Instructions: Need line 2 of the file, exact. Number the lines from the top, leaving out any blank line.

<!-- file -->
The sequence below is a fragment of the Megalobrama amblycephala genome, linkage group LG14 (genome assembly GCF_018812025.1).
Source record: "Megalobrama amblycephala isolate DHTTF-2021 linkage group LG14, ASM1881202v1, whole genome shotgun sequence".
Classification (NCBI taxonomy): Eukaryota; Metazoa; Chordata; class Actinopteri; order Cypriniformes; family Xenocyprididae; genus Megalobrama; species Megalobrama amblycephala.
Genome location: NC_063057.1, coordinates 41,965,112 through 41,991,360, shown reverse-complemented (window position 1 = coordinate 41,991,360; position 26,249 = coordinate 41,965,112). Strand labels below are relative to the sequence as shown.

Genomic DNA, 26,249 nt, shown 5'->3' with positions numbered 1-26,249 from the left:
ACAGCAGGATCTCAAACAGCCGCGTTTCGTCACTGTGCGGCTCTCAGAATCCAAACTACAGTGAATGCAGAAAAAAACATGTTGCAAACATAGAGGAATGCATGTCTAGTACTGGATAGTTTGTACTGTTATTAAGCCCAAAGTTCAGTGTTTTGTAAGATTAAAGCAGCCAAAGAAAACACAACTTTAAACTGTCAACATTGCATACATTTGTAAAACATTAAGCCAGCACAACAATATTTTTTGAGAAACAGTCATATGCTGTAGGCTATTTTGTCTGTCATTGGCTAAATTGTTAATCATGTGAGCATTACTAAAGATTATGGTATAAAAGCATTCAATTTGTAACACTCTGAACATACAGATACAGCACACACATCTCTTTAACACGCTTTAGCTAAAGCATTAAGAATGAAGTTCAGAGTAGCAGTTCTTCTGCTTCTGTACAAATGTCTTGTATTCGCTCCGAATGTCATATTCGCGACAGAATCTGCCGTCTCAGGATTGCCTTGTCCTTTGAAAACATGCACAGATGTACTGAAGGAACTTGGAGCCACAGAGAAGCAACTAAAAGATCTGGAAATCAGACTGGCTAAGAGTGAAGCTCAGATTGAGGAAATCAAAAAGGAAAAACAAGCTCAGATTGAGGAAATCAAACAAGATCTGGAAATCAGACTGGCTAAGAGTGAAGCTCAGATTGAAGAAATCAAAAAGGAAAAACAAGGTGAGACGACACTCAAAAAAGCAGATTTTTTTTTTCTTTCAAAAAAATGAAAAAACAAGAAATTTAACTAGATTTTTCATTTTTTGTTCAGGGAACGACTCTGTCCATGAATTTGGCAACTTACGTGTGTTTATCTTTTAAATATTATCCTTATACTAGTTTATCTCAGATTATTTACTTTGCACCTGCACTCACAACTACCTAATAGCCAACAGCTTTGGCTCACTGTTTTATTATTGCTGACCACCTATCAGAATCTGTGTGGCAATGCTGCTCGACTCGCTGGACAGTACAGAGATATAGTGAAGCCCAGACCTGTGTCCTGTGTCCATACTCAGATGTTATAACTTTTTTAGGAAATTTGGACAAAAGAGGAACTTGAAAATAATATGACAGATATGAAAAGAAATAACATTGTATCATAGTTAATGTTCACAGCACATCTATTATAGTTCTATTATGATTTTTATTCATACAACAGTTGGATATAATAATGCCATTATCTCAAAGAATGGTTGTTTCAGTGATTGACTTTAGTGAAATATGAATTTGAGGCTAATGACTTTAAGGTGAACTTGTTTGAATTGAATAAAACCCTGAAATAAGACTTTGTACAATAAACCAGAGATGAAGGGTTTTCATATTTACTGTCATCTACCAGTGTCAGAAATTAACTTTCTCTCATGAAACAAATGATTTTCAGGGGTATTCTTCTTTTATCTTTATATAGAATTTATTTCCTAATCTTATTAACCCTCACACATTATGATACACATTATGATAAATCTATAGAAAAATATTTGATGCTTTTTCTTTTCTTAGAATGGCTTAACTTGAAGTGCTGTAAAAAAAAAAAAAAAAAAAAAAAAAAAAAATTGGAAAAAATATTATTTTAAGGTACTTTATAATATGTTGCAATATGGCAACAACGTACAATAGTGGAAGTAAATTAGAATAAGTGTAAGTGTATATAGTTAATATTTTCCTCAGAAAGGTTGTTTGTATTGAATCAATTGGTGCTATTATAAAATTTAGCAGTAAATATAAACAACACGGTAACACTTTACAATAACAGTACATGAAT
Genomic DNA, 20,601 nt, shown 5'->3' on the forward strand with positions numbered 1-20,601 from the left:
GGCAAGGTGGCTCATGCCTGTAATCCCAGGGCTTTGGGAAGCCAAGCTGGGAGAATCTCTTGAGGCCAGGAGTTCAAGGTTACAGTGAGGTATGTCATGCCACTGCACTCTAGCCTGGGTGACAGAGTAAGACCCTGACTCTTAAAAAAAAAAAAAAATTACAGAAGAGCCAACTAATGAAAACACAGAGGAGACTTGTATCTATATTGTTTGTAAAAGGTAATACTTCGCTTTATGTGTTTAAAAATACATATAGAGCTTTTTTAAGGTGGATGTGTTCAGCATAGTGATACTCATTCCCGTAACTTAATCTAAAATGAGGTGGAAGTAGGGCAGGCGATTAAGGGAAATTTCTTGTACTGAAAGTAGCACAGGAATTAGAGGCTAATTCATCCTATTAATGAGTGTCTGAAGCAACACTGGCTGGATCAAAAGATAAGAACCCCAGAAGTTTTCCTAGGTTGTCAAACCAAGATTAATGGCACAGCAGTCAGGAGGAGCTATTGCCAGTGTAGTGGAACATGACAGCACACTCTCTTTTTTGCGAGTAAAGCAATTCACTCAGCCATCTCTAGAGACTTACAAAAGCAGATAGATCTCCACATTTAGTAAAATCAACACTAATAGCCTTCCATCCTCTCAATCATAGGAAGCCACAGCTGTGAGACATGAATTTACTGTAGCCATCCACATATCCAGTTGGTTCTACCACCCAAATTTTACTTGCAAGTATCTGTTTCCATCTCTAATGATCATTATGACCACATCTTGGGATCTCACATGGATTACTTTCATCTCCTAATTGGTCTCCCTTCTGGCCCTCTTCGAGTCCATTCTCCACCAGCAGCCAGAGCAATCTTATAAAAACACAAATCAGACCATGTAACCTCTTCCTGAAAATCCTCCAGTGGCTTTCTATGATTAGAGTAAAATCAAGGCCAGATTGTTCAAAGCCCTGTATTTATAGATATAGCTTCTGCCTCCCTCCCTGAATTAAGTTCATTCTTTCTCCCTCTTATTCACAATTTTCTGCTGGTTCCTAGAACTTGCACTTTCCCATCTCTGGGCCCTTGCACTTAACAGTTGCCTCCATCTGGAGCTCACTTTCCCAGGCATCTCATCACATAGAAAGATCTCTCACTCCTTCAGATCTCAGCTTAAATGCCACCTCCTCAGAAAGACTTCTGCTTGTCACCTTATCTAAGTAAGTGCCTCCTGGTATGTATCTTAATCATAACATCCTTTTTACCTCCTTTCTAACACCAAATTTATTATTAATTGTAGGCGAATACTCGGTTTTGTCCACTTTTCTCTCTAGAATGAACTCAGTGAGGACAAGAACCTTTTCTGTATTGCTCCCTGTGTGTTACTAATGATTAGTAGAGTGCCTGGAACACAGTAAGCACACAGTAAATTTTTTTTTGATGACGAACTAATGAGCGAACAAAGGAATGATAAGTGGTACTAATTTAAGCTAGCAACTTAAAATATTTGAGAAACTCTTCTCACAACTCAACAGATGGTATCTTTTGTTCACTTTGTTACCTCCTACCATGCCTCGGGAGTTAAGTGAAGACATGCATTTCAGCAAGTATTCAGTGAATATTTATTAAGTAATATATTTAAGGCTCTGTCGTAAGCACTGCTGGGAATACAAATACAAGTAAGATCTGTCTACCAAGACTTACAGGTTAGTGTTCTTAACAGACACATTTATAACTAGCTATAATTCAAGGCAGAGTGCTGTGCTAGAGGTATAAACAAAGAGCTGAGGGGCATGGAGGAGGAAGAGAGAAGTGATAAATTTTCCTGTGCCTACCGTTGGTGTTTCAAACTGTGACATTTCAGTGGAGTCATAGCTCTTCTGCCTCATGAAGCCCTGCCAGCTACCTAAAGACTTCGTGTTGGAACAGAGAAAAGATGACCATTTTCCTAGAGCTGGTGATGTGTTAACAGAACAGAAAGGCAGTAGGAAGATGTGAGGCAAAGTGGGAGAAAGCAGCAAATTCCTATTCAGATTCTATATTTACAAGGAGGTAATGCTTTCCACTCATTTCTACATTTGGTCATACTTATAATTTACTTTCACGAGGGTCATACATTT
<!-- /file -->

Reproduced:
Source record: "Megalobrama amblycephala isolate DHTTF-2021 linkage group LG14, ASM1881202v1, whole genome shotgun sequence".